China's government recently cut its key lending rate by the most it had in more than a decade. It's also pledged a $580 billion stimulus package. Together, these efforts are supposed to stimulate the Chinese economy.

At least that's what a number of prominent international money managers think. Mullen, chief executive officer at Shanghai-based Emperor Investment Management, believes that prices haven't been this attractive since the Asian financial crisis of 1998. Mullen also maintain that Chinese businesses that serve the Chinese consumer and the mainland's infrastructure will post better earnings growth than anywhere else in the world.

Mark Mobius, executive chairman of Templeton Asset Management, agrees. He recently explained that he is aggressively purchasing consumer discretionary stocks due to a likely consumer "boom" in emerging standouts like China.
So call me skeptical if the talk about boundless opportunity isn't a bit self-serving. The reality is, the world is in this thing together. If developed countries worldwide are able to show signs of pulling out of a multi-year recession, the emerging countries will likely appreciate at a faster rate.
If it breaks out above the 50-day, one might wade into to Chinese waters. Yet one will need to be disciplined with a stop-loss percentage in place... to guard against the possibility of rapid deterioration.

Bill at VIX and More is more confident China is about to break out. Last Thursday, he wrote:

If FXI can close above its 50 day moving average again today, it will mark the first time in over six months that FXI has closed above that important technical level on consecutive days. Ten minutes into today's session, FXI is trading at 26.70, down 0.55. With the 50 day SMA at 26.94, any close at 27.00 or above should leave a fairly bullish signal on the chart and support the case for increasing upside momentum.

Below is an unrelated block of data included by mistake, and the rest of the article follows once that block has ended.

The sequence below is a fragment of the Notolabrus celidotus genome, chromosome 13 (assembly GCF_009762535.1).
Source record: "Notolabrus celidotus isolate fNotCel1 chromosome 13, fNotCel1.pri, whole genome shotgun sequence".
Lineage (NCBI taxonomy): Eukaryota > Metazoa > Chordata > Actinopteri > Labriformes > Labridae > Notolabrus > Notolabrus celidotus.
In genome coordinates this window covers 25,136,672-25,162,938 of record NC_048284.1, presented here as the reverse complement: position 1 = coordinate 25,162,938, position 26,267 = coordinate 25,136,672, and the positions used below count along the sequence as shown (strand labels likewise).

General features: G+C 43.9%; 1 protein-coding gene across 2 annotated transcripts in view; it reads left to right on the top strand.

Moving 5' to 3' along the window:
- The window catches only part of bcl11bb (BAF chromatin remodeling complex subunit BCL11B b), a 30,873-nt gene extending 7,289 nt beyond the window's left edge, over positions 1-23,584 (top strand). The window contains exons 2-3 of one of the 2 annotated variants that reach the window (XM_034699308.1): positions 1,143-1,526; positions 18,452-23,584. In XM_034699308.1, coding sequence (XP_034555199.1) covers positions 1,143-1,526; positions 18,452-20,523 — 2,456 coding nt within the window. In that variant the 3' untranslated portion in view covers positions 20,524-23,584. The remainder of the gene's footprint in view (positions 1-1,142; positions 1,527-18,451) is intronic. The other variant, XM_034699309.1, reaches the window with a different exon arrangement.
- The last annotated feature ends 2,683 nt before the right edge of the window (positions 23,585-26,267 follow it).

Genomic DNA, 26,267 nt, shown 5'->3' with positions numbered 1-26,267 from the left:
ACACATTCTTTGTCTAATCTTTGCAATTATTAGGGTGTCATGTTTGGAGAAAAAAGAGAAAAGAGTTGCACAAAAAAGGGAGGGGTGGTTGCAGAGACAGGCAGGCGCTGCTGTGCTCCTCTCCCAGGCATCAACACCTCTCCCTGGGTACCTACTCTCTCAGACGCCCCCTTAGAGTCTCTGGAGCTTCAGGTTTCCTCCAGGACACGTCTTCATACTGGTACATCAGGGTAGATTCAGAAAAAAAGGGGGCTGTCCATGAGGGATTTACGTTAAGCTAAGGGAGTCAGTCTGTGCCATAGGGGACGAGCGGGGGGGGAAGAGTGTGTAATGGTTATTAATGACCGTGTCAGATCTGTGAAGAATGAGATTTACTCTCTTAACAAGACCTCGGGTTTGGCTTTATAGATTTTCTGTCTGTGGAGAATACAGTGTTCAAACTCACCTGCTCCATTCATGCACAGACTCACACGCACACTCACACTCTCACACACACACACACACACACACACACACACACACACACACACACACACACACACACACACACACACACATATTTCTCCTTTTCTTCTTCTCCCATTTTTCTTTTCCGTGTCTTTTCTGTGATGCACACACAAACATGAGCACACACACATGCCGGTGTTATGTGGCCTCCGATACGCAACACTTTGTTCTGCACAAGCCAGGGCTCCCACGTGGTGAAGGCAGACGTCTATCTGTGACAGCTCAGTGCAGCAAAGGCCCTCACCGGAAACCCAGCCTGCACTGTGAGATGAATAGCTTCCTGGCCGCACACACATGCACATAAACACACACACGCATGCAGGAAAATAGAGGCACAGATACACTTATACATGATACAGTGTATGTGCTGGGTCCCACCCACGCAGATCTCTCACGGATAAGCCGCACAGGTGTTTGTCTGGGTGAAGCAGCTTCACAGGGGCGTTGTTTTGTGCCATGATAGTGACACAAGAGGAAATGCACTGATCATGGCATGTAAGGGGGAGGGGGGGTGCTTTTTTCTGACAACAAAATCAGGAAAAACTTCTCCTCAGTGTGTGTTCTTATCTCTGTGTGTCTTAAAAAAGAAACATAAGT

Today, FXI closed at $30.30.

Finally, here and here are a couple of Seeking Alpha contributors talking their books, one from the long side, and one from the short.

The long guy, Kelvin Schulle, approves of China's recently announced stimulus package before diving into recommending his portfolio of Chinese stocks.

The short guy, Rakesh Saxena, offers up a little more meat to his short-China call:

Firstly, following the announcement of the $585 billion stimulus package, farm-based factory workers see the opportunity to make quick profits from sales of agricultural land to hundreds of infrastructure-related projects. Secondly, in order to boost domestic demand (as opposed to exports to America and Europe), Beijing has taken the unprecedented step of departing from the fundamental notion of collectivisation to dramatically improve the negotiation capabilities of land-use rights. Taken together, the stimulus funds and the land reforms promise deep-rooted structural changes inside the Chinese economy.
[W]hat is clear is that Chinese corporations are being hit extremely hard on two fronts: shrinking domestic consumer demand and sharp reductions in export orders (which cooled by a whopping 15% in November). So until more reliable data on this stimulus-cum-land reforms experiment unravels, Chinese asset valuations must continue to deteriorate.